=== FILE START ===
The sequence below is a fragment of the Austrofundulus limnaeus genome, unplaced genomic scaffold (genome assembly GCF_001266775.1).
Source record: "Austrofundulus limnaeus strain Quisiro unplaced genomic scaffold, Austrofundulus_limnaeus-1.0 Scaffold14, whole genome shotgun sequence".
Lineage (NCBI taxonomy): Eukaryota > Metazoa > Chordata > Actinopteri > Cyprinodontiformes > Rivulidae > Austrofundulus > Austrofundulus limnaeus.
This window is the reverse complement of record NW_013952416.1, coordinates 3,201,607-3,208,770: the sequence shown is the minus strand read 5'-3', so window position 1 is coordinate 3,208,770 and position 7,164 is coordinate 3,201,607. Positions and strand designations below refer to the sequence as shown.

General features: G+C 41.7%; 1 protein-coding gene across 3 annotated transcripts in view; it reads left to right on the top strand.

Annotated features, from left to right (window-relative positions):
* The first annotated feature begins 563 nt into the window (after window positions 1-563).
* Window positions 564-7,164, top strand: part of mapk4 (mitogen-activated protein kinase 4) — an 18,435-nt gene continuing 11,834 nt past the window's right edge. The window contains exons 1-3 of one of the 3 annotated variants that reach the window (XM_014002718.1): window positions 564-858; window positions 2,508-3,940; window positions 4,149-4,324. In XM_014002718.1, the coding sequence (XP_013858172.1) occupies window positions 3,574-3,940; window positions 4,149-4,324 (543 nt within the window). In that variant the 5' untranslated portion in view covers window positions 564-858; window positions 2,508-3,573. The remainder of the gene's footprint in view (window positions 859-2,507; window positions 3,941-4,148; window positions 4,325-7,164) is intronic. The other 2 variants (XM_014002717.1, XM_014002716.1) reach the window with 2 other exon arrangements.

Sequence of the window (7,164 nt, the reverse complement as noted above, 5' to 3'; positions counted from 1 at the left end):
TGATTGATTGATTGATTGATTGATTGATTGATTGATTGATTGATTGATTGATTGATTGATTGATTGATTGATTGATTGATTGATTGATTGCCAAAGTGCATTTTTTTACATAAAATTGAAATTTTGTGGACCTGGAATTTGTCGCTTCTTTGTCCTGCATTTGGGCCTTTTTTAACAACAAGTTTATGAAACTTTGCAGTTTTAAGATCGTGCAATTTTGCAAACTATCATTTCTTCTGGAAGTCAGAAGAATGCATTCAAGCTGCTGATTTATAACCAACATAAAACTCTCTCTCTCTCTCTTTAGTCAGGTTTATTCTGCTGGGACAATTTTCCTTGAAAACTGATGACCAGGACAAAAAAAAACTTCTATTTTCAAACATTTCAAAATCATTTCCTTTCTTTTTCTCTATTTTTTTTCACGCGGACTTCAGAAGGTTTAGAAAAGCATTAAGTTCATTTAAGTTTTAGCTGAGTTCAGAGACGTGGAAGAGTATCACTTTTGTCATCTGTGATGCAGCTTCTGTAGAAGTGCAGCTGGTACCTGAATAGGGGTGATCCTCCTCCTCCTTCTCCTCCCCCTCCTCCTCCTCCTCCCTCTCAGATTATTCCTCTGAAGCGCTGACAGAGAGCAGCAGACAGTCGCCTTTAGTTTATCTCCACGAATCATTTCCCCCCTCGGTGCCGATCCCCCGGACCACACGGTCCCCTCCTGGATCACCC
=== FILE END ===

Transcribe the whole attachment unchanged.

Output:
The sequence below is a fragment of the Austrofundulus limnaeus genome, unplaced genomic scaffold (genome assembly GCF_001266775.1).
Source record: "Austrofundulus limnaeus strain Quisiro unplaced genomic scaffold, Austrofundulus_limnaeus-1.0 Scaffold14, whole genome shotgun sequence".
Lineage (NCBI taxonomy): Eukaryota > Metazoa > Chordata > Actinopteri > Cyprinodontiformes > Rivulidae > Austrofundulus > Austrofundulus limnaeus.
This window is the reverse complement of record NW_013952416.1, coordinates 3,201,607-3,208,770: the sequence shown is the minus strand read 5'-3', so window position 1 is coordinate 3,208,770 and position 7,164 is coordinate 3,201,607. Positions and strand designations below refer to the sequence as shown.

General features: G+C 41.7%; 1 protein-coding gene across 3 annotated transcripts in view; it reads left to right on the top strand.

Annotated features, from left to right (window-relative positions):
* The first annotated feature begins 563 nt into the window (after window positions 1-563).
* Window positions 564-7,164, top strand: part of mapk4 (mitogen-activated protein kinase 4) — an 18,435-nt gene continuing 11,834 nt past the window's right edge. The window contains exons 1-3 of one of the 3 annotated variants that reach the window (XM_014002718.1): window positions 564-858; window positions 2,508-3,940; window positions 4,149-4,324. In XM_014002718.1, the coding sequence (XP_013858172.1) occupies window positions 3,574-3,940; window positions 4,149-4,324 (543 nt within the window). In that variant the 5' untranslated portion in view covers window positions 564-858; window positions 2,508-3,573. The remainder of the gene's footprint in view (window positions 859-2,507; window positions 3,941-4,148; window positions 4,325-7,164) is intronic. The other 2 variants (XM_014002717.1, XM_014002716.1) reach the window with 2 other exon arrangements.

Sequence of the window (7,164 nt, the reverse complement as noted above, 5' to 3'; positions counted from 1 at the left end):
TGATTGATTGATTGATTGATTGATTGATTGATTGATTGATTGATTGATTGATTGATTGATTGATTGATTGATTGATTGATTGATTGATTGCCAAAGTGCATTTTTTTACATAAAATTGAAATTTTGTGGACCTGGAATTTGTCGCTTCTTTGTCCTGCATTTGGGCCTTTTTTAACAACAAGTTTATGAAACTTTGCAGTTTTAAGATCGTGCAATTTTGCAAACTATCATTTCTTCTGGAAGTCAGAAGAATGCATTCAAGCTGCTGATTTATAACCAACATAAAACTCTCTCTCTCTCTCTTTAGTCAGGTTTATTCTGCTGGGACAATTTTCCTTGAAAACTGATGACCAGGACAAAAAAAAACTTCTATTTTCAAACATTTCAAAATCATTTCCTTTCTTTTTCTCTATTTTTTTTCACGCGGACTTCAGAAGGTTTAGAAAAGCATTAAGTTCATTTAAGTTTTAGCTGAGTTCAGAGACGTGGAAGAGTATCACTTTTGTCATCTGTGATGCAGCTTCTGTAGAAGTGCAGCTGGTACCTGAATAGGGGTGATCCTCCTCCTCCTTCTCCTCCCCCTCCTCCTCCTCCTCCCTCTCAGATTATTCCTCTGAAGCGCTGACAGAGAGCAGCAGACAGTCGCCTTTAGTTTATCTCCACGAATCATTTCCCCCCTCGGTGCCGATCCCCCGGACCACACGGTCCCCTCCTGGATCACCC